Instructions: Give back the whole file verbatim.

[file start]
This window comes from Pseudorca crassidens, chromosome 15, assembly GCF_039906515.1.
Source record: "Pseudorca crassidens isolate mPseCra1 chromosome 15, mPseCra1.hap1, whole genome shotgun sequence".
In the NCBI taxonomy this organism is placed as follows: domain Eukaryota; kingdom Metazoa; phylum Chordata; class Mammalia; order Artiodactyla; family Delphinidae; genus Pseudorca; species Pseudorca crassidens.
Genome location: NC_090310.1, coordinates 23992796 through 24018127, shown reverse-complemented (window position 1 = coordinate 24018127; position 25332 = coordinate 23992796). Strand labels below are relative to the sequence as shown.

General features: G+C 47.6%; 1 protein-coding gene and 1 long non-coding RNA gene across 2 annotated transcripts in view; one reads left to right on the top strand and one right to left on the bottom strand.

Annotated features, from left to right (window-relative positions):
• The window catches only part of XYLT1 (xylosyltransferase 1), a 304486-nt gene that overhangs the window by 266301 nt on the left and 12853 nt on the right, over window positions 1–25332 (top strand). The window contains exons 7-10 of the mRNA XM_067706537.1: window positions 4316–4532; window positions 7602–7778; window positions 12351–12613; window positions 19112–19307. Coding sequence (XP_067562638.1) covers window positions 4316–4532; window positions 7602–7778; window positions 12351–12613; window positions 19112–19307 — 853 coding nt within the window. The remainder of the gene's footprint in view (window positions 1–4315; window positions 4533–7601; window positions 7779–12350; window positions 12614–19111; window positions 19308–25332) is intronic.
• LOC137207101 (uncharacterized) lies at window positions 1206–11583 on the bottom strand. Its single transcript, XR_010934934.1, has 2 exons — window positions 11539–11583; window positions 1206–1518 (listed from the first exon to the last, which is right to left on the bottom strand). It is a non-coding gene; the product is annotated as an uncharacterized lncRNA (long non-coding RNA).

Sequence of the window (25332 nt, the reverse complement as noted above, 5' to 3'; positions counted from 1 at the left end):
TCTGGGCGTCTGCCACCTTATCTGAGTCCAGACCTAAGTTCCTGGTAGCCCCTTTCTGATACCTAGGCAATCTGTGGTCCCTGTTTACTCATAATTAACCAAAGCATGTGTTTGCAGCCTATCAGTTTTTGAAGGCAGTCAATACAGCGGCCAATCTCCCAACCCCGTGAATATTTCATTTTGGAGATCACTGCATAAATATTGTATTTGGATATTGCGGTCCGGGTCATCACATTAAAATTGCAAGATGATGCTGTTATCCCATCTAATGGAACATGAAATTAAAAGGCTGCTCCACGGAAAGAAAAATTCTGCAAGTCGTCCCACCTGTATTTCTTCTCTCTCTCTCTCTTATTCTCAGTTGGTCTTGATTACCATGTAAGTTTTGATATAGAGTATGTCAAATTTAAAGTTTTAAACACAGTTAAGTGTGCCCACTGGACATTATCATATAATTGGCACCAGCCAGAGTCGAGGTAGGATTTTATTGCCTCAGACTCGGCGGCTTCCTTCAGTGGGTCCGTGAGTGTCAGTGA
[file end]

This window comes from Pseudorca crassidens, chromosome 15, assembly GCF_039906515.1.
Source record: "Pseudorca crassidens isolate mPseCra1 chromosome 15, mPseCra1.hap1, whole genome shotgun sequence".
In the NCBI taxonomy this organism is placed as follows: domain Eukaryota; kingdom Metazoa; phylum Chordata; class Mammalia; order Artiodactyla; family Delphinidae; genus Pseudorca; species Pseudorca crassidens.
Genome location: NC_090310.1, coordinates 23992796 through 24018127, shown reverse-complemented (window position 1 = coordinate 24018127; position 25332 = coordinate 23992796). Strand labels below are relative to the sequence as shown.

General features: G+C 47.6%; 1 protein-coding gene and 1 long non-coding RNA gene across 2 annotated transcripts in view; one reads left to right on the top strand and one right to left on the bottom strand.

Annotated features, from left to right (window-relative positions):
• The window catches only part of XYLT1 (xylosyltransferase 1), a 304486-nt gene that overhangs the window by 266301 nt on the left and 12853 nt on the right, over window positions 1–25332 (top strand). The window contains exons 7-10 of the mRNA XM_067706537.1: window positions 4316–4532; window positions 7602–7778; window positions 12351–12613; window positions 19112–19307. Coding sequence (XP_067562638.1) covers window positions 4316–4532; window positions 7602–7778; window positions 12351–12613; window positions 19112–19307 — 853 coding nt within the window. The remainder of the gene's footprint in view (window positions 1–4315; window positions 4533–7601; window positions 7779–12350; window positions 12614–19111; window positions 19308–25332) is intronic.
• LOC137207101 (uncharacterized) lies at window positions 1206–11583 on the bottom strand. Its single transcript, XR_010934934.1, has 2 exons — window positions 11539–11583; window positions 1206–1518 (listed from the first exon to the last, which is right to left on the bottom strand). It is a non-coding gene; the product is annotated as an uncharacterized lncRNA (long non-coding RNA).

Sequence of the window (25332 nt, the reverse complement as noted above, 5' to 3'; positions counted from 1 at the left end):
TCTGGGCGTCTGCCACCTTATCTGAGTCCAGACCTAAGTTCCTGGTAGCCCCTTTCTGATACCTAGGCAATCTGTGGTCCCTGTTTACTCATAATTAACCAAAGCATGTGTTTGCAGCCTATCAGTTTTTGAAGGCAGTCAATACAGCGGCCAATCTCCCAACCCCGTGAATATTTCATTTTGGAGATCACTGCATAAATATTGTATTTGGATATTGCGGTCCGGGTCATCACATTAAAATTGCAAGATGATGCTGTTATCCCATCTAATGGAACATGAAATTAAAAGGCTGCTCCACGGAAAGAAAAATTCTGCAAGTCGTCCCACCTGTATTTCTTCTCTCTCTCTCTCTTATTCTCAGTTGGTCTTGATTACCATGTAAGTTTTGATATAGAGTATGTCAAATTTAAAGTTTTAAACACAGTTAAGTGTGCCCACTGGACATTATCATATAATTGGCACCAGCCAGAGTCGAGGTAGGATTTTATTGCCTCAGACTCGGCGGCTTCCTTCAGTGGGTCCGTGAGTGTCAGTGA